James Sethna > Sloppy Models > Do Parameters Matter? Fits versus measurements

Tilted ellipses with tilted data points
Parameter ensemble consistent with collective data. Often predictions can be made long before the parameters are determined.
Tilted ellipses with circular cluster of data points
Ensemble consistent with measured parameters. Here all parameters have small errors.
Tilted ellipses with vertical range of data points
Ensemble consistent with all but one parameter measured. Many contours (representing collective model behavior) are crossed if even one parameter is missed.

Do Parameters Matter? Fits versus measurements

We have discovered that multiparameter models are often sloppy: enormous ranges of parameters can be used to fit the same data, and often predictions can be made long before the parameters are even qualitatively determined. (This happens because sloppy combinations of parameters can vary over wide ranges without changing model behavior: yellow dots at right). One can view this as a good or a bad thing. On the one hand, it makes it easier to prove the model is wrong - a key goal for experimentalists. On the other hand, it makes it challenging to prove that the model is correct. Perhaps one is fitting the existing behavior, but for the wrong reason?

One can of course design special experiments to measure one parameter at a time (avoiding the collective behavior of the model as a whole). If we did measure all of the parameters (red dots at right), and the model still fit the data, then we could be far more confident that the model was really correct - that there were no important missing links or reaction pathways, that were fit by fiddling (or renormalizing) the existing model parameters.

My biology collaborators, though, usually test models not by measuring all the parameters, but by changing the system in a drastic way: knocking out a gene, overexpressing a protein, or inhibiting a reaction with a drug (as we describe below). Measuring parameters is considered boring. In fact, the models in biology are usually works in progress: new links and pathways and important features are expected. Perhaps it is an asset that a sloppy model can make predictions about a complex model that are consistent with existing behavior and understanding? Models are useful even when proven wrong, if being wrong tells us something new.

Is measuring parameters useful? In particular, suppose (as is usually the case) it is not feasible to measure every last parameter. Can one extract predictions from models when only half of the parameters are measured? How about all but one parameter? Indeed, for sloppy models, one might expect that even one missed parameter could make for drastic problems. The blue dots at right show a schematic view of a system where one parameter wasn't well measured. Here the range of the unmeasured parameter crossed many contours, representing model behavior. In a sloppy system, where the aspect ratios of the contours are a thousand to one or more, we might expect that missing even one parameter could keep one from making useful predictions.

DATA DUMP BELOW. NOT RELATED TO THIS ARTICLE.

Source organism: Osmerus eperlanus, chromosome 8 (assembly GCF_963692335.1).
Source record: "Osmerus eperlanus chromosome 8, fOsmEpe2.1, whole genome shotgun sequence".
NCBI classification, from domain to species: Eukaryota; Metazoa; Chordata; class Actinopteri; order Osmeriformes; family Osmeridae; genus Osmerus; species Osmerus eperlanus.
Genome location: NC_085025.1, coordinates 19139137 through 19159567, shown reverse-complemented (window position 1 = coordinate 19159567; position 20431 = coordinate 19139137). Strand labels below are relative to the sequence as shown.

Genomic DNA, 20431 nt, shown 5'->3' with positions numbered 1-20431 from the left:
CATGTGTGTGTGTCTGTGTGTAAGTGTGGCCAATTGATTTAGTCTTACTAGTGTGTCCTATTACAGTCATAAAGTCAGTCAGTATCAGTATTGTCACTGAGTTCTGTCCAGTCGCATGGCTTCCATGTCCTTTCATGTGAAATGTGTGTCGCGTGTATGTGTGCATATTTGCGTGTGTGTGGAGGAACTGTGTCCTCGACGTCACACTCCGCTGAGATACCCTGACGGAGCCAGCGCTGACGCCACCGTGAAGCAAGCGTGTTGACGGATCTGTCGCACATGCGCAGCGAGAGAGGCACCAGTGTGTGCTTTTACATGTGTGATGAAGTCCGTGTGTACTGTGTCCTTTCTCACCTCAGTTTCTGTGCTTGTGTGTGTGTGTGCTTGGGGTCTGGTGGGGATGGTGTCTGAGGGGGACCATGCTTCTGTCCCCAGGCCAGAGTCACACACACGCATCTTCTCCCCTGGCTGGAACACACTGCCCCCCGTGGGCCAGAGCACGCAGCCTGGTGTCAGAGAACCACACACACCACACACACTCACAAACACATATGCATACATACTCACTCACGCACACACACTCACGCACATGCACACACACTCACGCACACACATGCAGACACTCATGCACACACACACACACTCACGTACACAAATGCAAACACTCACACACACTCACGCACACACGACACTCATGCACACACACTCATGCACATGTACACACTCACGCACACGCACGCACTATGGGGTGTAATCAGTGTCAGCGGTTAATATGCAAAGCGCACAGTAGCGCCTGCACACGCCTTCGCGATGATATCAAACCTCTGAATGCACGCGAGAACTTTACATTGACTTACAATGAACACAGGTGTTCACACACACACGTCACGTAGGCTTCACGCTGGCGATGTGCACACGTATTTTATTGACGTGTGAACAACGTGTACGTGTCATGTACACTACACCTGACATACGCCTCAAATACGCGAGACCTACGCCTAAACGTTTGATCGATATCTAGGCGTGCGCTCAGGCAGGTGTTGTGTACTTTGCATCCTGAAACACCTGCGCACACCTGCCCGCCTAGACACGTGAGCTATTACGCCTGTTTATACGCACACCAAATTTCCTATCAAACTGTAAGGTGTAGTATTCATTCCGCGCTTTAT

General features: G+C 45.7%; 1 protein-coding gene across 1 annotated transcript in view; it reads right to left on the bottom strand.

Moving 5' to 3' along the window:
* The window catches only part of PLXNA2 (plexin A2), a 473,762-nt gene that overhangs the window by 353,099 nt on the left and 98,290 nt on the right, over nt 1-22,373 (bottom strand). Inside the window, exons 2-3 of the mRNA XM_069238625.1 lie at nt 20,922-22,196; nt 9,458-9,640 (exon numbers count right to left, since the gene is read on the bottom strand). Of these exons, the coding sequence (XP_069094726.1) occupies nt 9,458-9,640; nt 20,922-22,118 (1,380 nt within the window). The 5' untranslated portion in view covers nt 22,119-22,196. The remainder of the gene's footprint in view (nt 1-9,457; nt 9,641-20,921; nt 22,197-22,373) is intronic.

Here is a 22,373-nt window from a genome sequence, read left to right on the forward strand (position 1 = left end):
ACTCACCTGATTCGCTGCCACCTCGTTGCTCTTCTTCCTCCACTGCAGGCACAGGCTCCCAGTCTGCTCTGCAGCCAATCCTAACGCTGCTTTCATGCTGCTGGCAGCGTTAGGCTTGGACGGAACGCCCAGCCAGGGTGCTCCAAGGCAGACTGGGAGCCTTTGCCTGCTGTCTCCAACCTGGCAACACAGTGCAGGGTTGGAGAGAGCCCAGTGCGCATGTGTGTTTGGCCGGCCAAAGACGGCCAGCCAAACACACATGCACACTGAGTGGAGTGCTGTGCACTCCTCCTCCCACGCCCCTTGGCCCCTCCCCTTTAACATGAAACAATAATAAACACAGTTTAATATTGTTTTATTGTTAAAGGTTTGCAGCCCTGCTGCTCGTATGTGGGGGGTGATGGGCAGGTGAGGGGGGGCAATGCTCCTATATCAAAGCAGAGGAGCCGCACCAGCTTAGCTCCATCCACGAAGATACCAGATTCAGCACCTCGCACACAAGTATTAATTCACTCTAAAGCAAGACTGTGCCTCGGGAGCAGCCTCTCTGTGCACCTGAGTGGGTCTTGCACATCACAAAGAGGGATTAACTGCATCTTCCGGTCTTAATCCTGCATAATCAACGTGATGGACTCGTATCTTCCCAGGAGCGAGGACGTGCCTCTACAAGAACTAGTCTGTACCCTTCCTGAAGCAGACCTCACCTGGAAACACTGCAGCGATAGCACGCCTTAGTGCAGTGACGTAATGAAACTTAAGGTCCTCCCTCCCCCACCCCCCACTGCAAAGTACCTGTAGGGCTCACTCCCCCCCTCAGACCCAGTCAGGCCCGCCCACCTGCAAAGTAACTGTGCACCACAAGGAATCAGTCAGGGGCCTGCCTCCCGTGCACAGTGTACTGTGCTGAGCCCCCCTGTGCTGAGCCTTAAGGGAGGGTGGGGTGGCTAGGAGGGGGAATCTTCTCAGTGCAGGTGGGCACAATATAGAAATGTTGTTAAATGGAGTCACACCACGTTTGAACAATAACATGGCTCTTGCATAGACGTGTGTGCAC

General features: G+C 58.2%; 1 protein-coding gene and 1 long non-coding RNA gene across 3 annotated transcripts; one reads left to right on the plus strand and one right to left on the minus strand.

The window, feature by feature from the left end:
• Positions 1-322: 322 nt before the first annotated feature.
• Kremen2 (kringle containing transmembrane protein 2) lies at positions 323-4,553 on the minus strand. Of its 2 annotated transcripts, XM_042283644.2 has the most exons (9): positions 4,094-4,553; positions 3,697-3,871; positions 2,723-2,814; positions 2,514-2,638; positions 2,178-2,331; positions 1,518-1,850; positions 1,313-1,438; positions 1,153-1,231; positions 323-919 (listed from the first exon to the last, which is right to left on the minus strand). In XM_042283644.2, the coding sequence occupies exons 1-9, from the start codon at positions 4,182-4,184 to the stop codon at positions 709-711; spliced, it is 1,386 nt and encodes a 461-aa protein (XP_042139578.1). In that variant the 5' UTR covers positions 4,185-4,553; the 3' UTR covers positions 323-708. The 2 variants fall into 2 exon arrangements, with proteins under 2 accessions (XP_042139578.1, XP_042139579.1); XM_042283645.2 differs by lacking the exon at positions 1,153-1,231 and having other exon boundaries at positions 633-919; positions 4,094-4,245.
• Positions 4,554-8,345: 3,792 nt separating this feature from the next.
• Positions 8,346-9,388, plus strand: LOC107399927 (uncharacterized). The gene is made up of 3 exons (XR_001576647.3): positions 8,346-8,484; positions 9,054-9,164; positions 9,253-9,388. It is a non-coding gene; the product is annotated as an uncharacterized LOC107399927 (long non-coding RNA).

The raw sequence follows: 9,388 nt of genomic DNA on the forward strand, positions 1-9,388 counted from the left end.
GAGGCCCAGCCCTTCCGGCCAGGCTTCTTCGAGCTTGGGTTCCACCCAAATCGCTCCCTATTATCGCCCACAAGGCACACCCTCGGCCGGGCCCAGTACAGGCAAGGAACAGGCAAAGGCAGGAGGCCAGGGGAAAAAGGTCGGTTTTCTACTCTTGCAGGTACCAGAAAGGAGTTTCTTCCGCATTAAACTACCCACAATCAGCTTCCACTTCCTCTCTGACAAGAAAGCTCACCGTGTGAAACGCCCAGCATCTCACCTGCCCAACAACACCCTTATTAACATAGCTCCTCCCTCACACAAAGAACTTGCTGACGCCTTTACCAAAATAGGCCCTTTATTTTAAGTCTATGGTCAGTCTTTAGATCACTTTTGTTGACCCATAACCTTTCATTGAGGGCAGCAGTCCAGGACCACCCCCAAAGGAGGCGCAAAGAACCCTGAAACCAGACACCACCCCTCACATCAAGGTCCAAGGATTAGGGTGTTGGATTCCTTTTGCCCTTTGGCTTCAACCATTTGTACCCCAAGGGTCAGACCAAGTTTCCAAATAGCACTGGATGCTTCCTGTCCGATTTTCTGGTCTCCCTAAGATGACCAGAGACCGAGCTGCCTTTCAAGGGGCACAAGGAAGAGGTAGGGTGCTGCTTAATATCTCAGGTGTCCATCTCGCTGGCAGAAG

Signal transduction model
Protein interaction network describing the reaction of PC12 cells to two growth hormones (EGF and NGF). The model has 48 unknown parameters.

The test.

We tested this idea using our systems biology model (left) for the response (active Erk versus time) of a certain cell to a particular growth hormone (EGF). If Erk goes down after 10 minutes, the cell proliferates (reproduces); if it stays up the cell differentiates (grows branches like a neuron). We wanted to determine what would happen if we fed the cell a drug (LY, red X) that would turn off the effects of two of the proteins (the "left wing" colored in gray). There were four styles of predictions we used.

  1. Human brain. Our biology colleague (who wrote down the model) had a prediction. He originally suggested that this left wing was important for turning down the fraction of Erk after ten minutes. So, after adding the drug LY, he predicted that Erk would stay active.